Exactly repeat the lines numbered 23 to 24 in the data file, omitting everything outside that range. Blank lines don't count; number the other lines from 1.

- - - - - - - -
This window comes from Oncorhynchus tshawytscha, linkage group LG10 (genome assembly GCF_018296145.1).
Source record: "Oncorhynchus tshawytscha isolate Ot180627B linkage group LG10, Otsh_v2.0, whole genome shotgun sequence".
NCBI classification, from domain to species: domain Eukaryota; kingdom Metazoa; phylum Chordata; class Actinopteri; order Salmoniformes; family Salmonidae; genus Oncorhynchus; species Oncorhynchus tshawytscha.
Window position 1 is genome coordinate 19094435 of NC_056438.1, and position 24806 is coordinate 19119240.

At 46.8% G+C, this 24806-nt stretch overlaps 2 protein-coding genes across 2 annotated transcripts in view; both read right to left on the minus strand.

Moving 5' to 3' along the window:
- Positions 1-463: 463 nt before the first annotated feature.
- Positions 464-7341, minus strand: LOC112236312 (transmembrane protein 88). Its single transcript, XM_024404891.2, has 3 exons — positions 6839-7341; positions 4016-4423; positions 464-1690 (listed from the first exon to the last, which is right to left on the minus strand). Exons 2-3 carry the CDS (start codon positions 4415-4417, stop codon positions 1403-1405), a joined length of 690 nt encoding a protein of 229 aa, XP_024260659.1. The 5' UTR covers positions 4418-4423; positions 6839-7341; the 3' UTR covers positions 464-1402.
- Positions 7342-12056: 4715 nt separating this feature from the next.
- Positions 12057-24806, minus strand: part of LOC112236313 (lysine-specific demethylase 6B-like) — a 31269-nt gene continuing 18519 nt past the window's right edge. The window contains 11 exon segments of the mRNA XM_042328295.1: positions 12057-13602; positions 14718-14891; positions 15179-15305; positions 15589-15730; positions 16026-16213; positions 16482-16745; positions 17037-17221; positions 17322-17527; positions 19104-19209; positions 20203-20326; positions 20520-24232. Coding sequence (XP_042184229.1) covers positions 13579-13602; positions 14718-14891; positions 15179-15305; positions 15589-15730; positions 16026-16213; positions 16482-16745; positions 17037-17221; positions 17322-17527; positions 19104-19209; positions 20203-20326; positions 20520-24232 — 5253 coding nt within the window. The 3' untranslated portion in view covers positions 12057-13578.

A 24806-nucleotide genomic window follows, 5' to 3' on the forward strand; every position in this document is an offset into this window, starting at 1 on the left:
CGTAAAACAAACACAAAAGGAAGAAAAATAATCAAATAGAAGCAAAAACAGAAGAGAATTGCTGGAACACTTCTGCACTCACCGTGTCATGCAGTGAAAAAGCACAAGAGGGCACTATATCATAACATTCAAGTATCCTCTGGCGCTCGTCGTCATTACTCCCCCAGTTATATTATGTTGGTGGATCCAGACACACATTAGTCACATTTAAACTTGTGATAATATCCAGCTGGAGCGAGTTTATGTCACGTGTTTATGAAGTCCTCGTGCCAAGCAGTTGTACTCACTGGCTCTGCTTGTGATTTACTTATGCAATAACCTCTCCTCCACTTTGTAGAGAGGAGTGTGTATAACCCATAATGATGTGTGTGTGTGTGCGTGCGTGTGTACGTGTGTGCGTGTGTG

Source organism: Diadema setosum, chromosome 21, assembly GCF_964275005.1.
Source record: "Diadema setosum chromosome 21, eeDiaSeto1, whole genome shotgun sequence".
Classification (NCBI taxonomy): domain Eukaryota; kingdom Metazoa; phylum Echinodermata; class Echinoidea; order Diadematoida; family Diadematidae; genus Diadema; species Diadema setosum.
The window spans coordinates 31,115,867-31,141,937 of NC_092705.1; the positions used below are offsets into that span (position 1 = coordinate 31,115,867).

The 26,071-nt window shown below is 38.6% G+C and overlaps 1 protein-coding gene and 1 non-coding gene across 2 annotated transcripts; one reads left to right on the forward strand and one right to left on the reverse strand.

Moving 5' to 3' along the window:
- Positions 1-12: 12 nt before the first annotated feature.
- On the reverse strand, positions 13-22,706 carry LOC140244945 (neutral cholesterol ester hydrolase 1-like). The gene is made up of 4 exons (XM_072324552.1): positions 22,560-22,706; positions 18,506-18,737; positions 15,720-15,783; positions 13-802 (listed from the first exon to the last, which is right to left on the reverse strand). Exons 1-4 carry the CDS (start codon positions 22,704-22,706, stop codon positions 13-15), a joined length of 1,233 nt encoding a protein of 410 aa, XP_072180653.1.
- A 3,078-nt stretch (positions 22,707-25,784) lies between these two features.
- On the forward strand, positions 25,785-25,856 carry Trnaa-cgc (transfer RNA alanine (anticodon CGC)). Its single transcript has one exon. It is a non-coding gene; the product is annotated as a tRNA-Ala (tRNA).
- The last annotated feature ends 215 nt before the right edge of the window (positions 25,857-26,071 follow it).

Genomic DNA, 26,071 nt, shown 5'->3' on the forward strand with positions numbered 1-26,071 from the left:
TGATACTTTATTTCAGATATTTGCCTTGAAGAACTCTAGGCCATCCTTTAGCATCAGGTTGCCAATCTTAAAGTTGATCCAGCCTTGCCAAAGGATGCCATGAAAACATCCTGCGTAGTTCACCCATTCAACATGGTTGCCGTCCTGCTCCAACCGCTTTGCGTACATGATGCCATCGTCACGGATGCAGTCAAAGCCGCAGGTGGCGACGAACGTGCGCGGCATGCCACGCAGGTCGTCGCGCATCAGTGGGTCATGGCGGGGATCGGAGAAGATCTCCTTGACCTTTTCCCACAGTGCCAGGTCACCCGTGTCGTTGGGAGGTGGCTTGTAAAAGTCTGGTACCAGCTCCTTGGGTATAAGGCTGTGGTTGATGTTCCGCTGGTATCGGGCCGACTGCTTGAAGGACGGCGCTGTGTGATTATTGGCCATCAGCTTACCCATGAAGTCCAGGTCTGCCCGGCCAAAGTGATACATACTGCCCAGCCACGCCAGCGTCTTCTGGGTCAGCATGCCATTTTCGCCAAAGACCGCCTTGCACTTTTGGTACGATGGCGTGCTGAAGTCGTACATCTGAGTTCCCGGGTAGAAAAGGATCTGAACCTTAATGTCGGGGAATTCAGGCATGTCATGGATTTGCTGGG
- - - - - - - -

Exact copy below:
- The last annotated feature ends 215 nt before the right edge of the window (positions 25,857-26,071 follow it).

Genomic DNA, 26,071 nt, shown 5'->3' on the forward strand with positions numbered 1-26,071 from the left: